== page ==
Messianic ‘Blood Moon’ Rising On Passover Seder Night
The prophecy in Joel, like most prophecies, is surreal, beautiful, and open to many interpretations.
By Yori Yanover
There will be a string of four “blood moons” in the year 5775, and one of them will shine over the Passover seder. Whenever this happened in the past, enormous events took place in Jewish history. Photo Credit: Rikubetsu Astronomy and Terrestrial Science Museum It starts with the Book of Joel, Chapter 3:3-4: “And I will show wonders in the heavens and in the earth, blood, and fire, and pillars of smoke.
The sun shall be turned into darkness, and the moon into blood, before the great and terrible day of the Lord come.” The verse about the sun turning dark and the moon turning to blood, is at the center of a new, hot, Christian bestseller titled “Four Blood Moons,” by Pastor John Hagee. It is based on a discovery by Pastor Mark Biltz, who runs a “Hebrew roots” ministry in Tacoma, Washington: Red Moons.
Biltz’s website declares: “We do not want to convert Jews to Christianity or Christians to Judaism,” which works for me. He based his observation on the verse in Genesis 1:14: “And God said, Let there be lights in the heaven to divide the day from the night; and let them be for signs, and for seasons, and for days, and years.”
God originally plans to use the heavenly lights as signs, and the prophet Joel foretells that a blood moon would mark the day of the Lord – then it stands to reason that some dramatic stuff should be taking place when a blood moon is up in the sky. The science of the “blood moon” phenomenon is fairly simple. It is created by a partial lunar eclipse. When the Earth’s shadow covers the moon completely, we get a total eclipse.
A partial lunar eclipse happens wen the Earth’s shadow covers the moon only partially. The earth atmosphere bends light around its edge, and scatters out shorter-wavelength light (green through violet), leaving longer-wavelength light (red, orange, and yellow) in the Earth’s shadow. This is also why sunsets and sunrises generally appear red. As is the case with most miraculous events that can be explained scientifically, the miracle is not in the natural phenomenon, but rather in its timing. So the Book of Joel describes solar eclipse, followed by a partial lunar eclipse, as precursors of the Day of the Lord.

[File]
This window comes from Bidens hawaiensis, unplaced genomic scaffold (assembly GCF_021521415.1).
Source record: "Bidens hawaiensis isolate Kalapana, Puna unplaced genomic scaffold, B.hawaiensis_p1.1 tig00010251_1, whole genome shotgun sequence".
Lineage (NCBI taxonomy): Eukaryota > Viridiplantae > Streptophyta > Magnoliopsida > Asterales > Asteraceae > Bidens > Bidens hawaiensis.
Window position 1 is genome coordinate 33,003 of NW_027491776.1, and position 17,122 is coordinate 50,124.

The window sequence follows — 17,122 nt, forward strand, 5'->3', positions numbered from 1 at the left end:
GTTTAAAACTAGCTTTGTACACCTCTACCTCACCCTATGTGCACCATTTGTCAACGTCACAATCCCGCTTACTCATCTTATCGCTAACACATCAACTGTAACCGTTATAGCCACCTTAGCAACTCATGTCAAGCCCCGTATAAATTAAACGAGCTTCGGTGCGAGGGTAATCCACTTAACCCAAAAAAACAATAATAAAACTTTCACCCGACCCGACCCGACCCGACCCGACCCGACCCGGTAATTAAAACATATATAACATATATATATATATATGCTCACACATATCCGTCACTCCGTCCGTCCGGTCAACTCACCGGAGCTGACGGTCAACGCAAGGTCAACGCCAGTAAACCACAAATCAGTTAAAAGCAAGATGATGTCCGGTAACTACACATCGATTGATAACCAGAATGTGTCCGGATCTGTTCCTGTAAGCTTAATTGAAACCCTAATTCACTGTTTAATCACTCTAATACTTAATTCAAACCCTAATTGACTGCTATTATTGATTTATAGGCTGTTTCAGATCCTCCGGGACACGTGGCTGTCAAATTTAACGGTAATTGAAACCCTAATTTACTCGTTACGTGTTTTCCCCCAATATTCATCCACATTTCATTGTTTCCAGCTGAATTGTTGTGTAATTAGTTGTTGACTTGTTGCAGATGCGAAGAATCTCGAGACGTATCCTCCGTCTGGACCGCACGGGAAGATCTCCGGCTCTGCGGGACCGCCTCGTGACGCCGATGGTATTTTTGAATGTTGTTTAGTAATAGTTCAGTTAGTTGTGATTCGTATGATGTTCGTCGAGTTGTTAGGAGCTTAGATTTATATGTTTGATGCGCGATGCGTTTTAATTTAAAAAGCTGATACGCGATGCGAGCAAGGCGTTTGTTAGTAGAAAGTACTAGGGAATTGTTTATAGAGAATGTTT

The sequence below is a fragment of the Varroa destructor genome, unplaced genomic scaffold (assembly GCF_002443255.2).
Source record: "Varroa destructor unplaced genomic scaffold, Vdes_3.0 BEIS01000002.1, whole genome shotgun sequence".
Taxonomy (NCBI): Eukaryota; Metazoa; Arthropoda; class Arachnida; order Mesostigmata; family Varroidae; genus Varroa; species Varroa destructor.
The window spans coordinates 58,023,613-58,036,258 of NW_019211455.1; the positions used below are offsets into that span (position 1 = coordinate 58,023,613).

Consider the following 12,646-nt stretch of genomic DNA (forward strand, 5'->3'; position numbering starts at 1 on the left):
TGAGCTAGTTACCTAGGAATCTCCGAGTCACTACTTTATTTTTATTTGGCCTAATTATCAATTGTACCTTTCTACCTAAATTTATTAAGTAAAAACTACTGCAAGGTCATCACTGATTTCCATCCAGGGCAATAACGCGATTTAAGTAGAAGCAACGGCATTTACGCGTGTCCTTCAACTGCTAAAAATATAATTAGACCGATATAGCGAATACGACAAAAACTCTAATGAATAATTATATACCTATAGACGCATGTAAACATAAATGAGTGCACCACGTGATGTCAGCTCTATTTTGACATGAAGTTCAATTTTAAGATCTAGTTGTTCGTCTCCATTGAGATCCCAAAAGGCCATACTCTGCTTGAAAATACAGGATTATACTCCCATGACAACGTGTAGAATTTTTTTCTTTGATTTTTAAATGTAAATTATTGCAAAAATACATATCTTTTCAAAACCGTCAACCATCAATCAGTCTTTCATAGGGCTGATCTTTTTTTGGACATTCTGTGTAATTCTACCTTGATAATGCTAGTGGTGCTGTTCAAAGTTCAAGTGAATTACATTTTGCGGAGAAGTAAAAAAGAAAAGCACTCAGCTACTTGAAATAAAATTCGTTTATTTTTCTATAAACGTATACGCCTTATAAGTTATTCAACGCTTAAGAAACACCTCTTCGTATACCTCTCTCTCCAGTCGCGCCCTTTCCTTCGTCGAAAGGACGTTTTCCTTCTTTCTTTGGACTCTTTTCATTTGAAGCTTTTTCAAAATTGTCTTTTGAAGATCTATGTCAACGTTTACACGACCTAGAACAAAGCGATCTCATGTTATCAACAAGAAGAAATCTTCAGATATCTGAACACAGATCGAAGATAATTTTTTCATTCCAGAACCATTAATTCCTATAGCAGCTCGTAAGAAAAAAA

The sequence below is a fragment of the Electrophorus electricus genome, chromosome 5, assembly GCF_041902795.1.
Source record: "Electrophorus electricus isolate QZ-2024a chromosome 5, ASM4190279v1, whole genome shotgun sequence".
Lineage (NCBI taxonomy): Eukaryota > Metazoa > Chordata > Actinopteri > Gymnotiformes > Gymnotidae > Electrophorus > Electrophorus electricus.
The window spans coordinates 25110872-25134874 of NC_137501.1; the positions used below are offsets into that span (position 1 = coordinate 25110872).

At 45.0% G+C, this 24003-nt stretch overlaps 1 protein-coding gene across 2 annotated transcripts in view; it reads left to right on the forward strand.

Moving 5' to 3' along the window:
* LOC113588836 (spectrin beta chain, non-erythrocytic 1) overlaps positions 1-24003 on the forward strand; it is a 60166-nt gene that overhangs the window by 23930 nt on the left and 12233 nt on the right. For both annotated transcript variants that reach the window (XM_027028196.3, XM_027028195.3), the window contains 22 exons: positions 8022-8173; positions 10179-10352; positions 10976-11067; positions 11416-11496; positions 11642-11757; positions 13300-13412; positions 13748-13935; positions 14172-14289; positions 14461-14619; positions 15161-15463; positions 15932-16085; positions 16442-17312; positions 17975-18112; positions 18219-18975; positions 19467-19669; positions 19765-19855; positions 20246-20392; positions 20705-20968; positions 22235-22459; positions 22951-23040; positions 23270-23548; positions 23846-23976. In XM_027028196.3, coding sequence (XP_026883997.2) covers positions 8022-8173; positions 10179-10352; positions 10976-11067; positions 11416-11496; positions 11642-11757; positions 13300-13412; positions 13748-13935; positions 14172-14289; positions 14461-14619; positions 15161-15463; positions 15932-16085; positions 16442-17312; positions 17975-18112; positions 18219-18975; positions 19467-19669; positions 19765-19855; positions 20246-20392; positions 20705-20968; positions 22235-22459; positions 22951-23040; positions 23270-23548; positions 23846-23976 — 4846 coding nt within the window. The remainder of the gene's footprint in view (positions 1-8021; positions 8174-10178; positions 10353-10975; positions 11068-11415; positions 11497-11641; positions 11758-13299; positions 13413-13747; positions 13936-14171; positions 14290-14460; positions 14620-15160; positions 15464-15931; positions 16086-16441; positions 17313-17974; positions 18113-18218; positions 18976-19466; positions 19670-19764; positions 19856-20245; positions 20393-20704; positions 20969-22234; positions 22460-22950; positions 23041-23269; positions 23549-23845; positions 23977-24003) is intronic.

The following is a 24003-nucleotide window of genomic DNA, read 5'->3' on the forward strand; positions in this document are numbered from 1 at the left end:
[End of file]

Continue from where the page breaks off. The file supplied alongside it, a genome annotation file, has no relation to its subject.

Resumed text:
The prophecy in Joel, like most prophecies, is surreal, beautiful, and open to many interpretations. But we can take away from it the notion of a blood moon as a sign, and check out the calendar for the next bunch of partial lunar eclipses. That’s what Pastor Biltz did, he looked at NASA’s tables for solar and lunar eclipses and found a string of lunar and solar eclipses happening in 2014 and 2015 and then nothing like it for the rest of the 21st century. In 2015 there will be two solar and lunar eclipses two weeks apart (on the new moon and full moon) one in the spring and one in the fall.
This could possibly produce four blood moon eclipses in a row, which is definitely something to write home about. OK, now hold on to your seats, please: we’ve had the Tetrad phenomenon (a string of four moons partially or completely eclipsed,) twice in the last century, both times on the night of the Passover seder: in 5710 (1949-50) and in 5728 (1967-68). The year 5710 came right after the establishment of the State of Israel. The year 5728 came right after the liberation of Jerusalem.
The next string of four blood moons is coming Passover seder night, 5775 (2014-15) – a year from this Pesach. Oh, and the last time this event had taken place before the 20th century was in 5654. That’s 1493-94 to you and me, one year after the exile from Spain.